The City Guide to Hamburg

This guide to Hamburg will let you know the ins and outs of the second largest city in Germany. If you're planning to work or study there, this is your perfect starting point.
The City Guide to Hamburg: An aerial shot of the city at sundown

Hamburg is an economic and cultural powerhouse and the second largest city in Germany, with a population of about 1.8 million. Known as one of the most livable cities in the world, Hamburg isn’t only an important economic force but also has much to offer, such as its charming canals and countless seafood markets.

This article is a comprehensive guide to Hamburg for anyone who wants to live and work or study there. You can get to know the ins and outs of this historic port city and get tips on where to find an apartment and what to explore.

The City Guide to Hamburg: a view of a canal with the Elbphilharmonie in the background.

An Introduction to Hamburg

Hamburg is one of the most popular destinations for expats moving to Germany. The city offers beautiful 19th-century architecture and a friendly atmosphere, as well as a rich history and a vibrant culture.

Hamburg’s history dates back to the city’s founding in the 9th century as a trading post on the Alster River. In the following centuries, the city developed into one of the most important ports in Europe due to its location on the Elbe River and its status as a free imperial city under the Holy Roman Empire.

Nowadays, Hamburg is an important financial center, but also benefits from many green spaces: 14% of the city’s area is recreational. When you’re not relaxing in one of the many parks, you can explore Hamburg’s excellent restaurants and impressive museums like the Museum of Art & Industry (Museum für Kunst und Gewerbe). You can also find many different types of food here, from Mediterranean to Asian cuisine. 

Where to live in Hamburg

There is a high demand for mid-term furnished apartments in Hamburg, which can make it challenging to find places to live. Wunderflats offers furnished apartments in many districts, the most popular of which are covered below.

Feel free to explore, get a feel for Hamburg, and rent a furnished apartment in a district you would like to call home.

The City Guide to Hamburg: living room with a couch and a coffee table in a furnished apartment from Wunderflats

Living in Hamburg-Altona

Altona is a multicultural area of Hamburg that also happens to have a large student population. The area is home to the Altonaer Volkspark (the city’s largest public park) and the Ottensen shopping district. Head to the Schanzenviertel for a fantastic night out, as there are a lot of nice bars and clubs there.

The Hamburg-Altona Neighborhood
Altona is a great place to raise a family or enjoy all that Hamburg has to offer. There are lots of green spaces, parks, and shopping opportunities — all within a short walk of the Ottensen district. The Hamburg Fish Market attracts people from around the city, while Schanzenviertel provides local residents with a great night out. There is also a sporting tradition in this area of Hamburg since football clubs, such as FC St. Pauli, are located nearby.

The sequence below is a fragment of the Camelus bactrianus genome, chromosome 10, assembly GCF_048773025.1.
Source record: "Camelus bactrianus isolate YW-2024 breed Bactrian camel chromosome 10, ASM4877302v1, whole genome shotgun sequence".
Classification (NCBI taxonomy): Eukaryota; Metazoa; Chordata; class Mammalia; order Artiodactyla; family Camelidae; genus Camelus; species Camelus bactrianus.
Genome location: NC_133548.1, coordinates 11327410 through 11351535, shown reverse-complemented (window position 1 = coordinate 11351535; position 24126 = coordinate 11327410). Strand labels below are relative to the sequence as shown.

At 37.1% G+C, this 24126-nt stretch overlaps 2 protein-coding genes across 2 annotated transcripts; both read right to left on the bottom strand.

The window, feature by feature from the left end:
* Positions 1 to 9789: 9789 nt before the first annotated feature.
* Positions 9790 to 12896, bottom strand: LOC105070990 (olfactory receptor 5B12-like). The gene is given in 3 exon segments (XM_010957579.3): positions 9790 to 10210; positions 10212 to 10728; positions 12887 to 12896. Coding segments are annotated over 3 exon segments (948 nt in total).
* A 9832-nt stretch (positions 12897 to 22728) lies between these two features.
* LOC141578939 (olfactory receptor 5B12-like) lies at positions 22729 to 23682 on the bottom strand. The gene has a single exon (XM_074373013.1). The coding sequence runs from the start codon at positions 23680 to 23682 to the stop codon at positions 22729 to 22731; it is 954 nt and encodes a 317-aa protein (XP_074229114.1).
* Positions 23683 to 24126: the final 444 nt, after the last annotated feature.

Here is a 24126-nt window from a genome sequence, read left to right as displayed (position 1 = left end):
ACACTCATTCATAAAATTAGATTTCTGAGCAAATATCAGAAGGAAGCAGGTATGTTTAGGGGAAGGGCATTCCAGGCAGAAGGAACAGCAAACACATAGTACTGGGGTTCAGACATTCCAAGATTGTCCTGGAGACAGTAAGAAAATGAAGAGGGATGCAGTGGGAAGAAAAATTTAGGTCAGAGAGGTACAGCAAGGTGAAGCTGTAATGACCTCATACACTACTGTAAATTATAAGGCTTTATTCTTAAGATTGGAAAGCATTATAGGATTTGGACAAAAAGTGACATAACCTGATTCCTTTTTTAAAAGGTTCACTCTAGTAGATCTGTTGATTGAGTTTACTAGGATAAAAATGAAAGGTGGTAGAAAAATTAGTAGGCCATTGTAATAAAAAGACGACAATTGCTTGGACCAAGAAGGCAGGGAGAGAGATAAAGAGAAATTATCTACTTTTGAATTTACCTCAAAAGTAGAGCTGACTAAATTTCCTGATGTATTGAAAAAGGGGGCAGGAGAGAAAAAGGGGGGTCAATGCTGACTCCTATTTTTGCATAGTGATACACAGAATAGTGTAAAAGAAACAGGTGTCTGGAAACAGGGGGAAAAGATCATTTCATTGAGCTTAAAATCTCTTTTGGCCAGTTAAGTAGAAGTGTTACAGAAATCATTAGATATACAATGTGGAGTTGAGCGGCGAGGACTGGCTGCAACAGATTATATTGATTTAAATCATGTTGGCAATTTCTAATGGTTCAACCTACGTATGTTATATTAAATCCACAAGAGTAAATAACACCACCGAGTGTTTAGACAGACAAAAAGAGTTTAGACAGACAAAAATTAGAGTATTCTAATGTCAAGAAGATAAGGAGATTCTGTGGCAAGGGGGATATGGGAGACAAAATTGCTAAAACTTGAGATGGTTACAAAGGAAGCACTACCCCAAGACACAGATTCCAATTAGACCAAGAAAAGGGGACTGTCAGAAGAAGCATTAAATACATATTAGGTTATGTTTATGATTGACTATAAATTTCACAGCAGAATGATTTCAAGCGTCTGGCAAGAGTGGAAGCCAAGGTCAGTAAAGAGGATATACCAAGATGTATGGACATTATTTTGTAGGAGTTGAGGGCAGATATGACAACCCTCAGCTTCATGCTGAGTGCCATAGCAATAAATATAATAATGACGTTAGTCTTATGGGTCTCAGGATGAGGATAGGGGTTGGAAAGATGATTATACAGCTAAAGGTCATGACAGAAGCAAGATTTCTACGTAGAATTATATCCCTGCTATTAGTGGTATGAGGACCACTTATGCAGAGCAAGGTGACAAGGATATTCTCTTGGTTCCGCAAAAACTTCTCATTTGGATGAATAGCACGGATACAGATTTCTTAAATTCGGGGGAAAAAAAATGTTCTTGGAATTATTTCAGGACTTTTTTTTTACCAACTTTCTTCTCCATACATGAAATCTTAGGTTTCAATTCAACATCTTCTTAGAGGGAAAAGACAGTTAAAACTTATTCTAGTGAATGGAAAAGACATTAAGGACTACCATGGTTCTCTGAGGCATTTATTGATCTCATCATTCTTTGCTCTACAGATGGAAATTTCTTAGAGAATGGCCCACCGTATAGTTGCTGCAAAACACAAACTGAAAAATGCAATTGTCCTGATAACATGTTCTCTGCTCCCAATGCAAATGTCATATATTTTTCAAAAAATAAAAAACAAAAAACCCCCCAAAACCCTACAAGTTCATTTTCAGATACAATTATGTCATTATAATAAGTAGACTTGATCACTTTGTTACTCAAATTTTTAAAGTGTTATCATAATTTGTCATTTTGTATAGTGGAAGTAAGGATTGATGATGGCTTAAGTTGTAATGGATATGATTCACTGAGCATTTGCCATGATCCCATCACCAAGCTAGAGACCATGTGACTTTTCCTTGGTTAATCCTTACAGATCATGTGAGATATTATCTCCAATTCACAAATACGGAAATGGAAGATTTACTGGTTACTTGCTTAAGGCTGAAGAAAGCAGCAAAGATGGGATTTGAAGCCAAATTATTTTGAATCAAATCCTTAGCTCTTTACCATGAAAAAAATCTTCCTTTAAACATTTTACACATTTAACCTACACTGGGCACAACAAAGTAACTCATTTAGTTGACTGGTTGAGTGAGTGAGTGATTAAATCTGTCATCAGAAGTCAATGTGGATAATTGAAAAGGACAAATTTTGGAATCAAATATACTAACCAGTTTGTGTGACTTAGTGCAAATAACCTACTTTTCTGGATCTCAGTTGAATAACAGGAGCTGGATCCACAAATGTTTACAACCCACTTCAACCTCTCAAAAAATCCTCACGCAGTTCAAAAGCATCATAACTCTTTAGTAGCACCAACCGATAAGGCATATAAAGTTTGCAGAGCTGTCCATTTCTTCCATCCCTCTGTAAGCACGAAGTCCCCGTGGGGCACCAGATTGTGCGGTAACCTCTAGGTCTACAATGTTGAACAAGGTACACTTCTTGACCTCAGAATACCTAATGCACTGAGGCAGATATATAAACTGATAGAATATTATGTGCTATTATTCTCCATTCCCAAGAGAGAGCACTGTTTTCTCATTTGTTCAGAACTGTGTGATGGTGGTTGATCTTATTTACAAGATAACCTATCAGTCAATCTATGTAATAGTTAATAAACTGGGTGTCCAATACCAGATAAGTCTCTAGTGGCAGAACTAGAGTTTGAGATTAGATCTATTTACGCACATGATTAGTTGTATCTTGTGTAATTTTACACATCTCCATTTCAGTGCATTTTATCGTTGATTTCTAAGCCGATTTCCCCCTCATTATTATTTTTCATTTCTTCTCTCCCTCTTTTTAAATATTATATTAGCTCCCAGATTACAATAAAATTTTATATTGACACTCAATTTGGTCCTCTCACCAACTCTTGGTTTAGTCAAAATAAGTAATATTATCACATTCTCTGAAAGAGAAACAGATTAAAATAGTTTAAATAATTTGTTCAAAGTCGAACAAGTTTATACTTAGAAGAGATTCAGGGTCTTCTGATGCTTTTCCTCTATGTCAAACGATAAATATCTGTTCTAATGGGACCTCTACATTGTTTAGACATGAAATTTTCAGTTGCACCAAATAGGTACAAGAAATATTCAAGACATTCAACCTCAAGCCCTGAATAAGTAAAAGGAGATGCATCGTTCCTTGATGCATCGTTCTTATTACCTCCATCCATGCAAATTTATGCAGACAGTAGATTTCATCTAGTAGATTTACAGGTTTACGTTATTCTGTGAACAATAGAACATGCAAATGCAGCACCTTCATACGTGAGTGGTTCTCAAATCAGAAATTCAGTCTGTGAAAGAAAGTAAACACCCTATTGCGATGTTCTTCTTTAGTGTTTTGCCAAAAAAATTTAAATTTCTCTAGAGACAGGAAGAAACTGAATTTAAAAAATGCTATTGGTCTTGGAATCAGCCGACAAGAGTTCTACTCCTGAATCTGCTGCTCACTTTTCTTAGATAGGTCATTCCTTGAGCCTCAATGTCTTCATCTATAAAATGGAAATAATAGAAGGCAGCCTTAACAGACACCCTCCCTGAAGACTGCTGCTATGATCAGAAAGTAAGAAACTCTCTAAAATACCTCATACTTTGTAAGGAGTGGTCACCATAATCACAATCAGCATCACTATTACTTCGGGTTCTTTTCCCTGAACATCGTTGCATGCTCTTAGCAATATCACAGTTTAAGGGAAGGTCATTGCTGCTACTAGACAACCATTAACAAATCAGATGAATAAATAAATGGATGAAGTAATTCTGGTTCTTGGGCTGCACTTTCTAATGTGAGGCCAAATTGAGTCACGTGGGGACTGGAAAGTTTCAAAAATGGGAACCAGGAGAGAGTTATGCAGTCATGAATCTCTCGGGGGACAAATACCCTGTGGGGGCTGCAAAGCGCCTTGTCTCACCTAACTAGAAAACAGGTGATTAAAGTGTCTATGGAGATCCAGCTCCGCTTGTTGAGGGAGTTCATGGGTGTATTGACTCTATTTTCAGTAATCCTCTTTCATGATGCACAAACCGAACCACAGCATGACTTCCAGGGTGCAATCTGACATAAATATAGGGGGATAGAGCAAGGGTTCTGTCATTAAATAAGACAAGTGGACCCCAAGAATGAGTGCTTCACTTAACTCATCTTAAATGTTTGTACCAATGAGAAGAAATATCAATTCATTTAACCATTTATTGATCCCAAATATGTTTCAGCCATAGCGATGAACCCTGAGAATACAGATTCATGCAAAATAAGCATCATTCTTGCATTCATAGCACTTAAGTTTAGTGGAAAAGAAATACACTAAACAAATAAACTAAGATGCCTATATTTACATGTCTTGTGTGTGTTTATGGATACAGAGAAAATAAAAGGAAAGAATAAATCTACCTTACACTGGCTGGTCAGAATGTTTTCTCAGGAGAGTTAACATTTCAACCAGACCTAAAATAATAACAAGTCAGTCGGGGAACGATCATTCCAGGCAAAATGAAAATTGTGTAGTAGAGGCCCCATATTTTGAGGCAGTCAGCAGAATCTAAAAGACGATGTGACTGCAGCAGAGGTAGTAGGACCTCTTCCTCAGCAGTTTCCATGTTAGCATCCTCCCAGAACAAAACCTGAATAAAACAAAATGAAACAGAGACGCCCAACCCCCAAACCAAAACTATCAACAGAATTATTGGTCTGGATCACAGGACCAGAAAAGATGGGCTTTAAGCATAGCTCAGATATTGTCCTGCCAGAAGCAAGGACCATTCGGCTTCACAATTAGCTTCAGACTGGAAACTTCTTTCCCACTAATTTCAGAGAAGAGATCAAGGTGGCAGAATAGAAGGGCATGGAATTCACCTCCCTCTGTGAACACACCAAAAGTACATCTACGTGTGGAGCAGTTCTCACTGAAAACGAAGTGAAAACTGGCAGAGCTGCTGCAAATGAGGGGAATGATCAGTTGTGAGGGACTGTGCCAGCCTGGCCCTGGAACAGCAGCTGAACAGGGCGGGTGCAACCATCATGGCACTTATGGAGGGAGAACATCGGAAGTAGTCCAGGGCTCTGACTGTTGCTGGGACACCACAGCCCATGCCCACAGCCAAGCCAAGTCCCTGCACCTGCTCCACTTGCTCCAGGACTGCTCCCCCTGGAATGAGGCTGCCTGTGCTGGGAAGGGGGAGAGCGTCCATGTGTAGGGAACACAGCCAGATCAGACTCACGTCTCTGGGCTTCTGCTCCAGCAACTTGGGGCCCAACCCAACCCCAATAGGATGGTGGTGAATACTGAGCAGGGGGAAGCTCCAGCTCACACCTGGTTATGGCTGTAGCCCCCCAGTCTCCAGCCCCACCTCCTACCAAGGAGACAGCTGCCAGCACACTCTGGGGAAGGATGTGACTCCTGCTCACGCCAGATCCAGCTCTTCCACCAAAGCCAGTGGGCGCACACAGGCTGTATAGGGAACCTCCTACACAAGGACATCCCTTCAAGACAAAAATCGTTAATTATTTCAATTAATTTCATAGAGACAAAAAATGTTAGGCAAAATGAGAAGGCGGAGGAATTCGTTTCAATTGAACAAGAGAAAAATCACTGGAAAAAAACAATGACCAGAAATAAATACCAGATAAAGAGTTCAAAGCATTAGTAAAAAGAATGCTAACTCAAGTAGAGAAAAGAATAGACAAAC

Living in Hamburg-Bergedorf

Bergedorf is easily one of the prettiest areas in the city. Tree-lined streets, beautiful country homes and houses for rent characterize this charming district. Quiet and traditional, this area is perfect for young families. And if you’re looking for exceptional serviced apartments in Hamburg, Bergedorf is a great place.

The Hamburg-Bergedorf Neighborhood
People move to Bergedorf in order to be surrounded by the beauty of nature. There is greenery at every corner, thanks to many open spaces, forested areas, and unspoiled landscapes. This district also happens to be home to Hamburg’s only sand dunes. The main retail area in Bergedorf is located in Alte Holstenstraße, where you can find a large selection of national brands and independent retailers.

Living in Hamburg-Eimsbüttel

Eimsbüttel is a historic district of Hamburg that offers fantastic amenities. Thanks to a selection of top schools in the area, the district is very popular with young families. However, there’s also a large elderly population here that enjoys a high standard of living.

The Hamburg-Eimsbüttel Neighborhood
Eimsbüttel is one of the most affluent areas in the city. Whether you’re looking for short-term rentals in Hamburg or a permanent home, you’ll find comfortable and luxury apartments throughout the district. The architecture in Eimsbüttel is stunning, giving the area its own identity. The Osterstraße area is home to a wide range of high-end retail outlets. Thousands of visitors also come to the district every week to visit the Hagenbeck Zoo.

Living in Hamburg-Harburg

Harburg is a relatively quiet corner of Hamburg, which makes it popular with families. Quiet and residential in nature, the district is on the outskirts of the city, but transport into central Hamburg is reliable. There is also a large student population in Harburg, attracted by the Hamburg University of Technology and relatively low rental prices.

The Hamburg-Harburg Neighborhood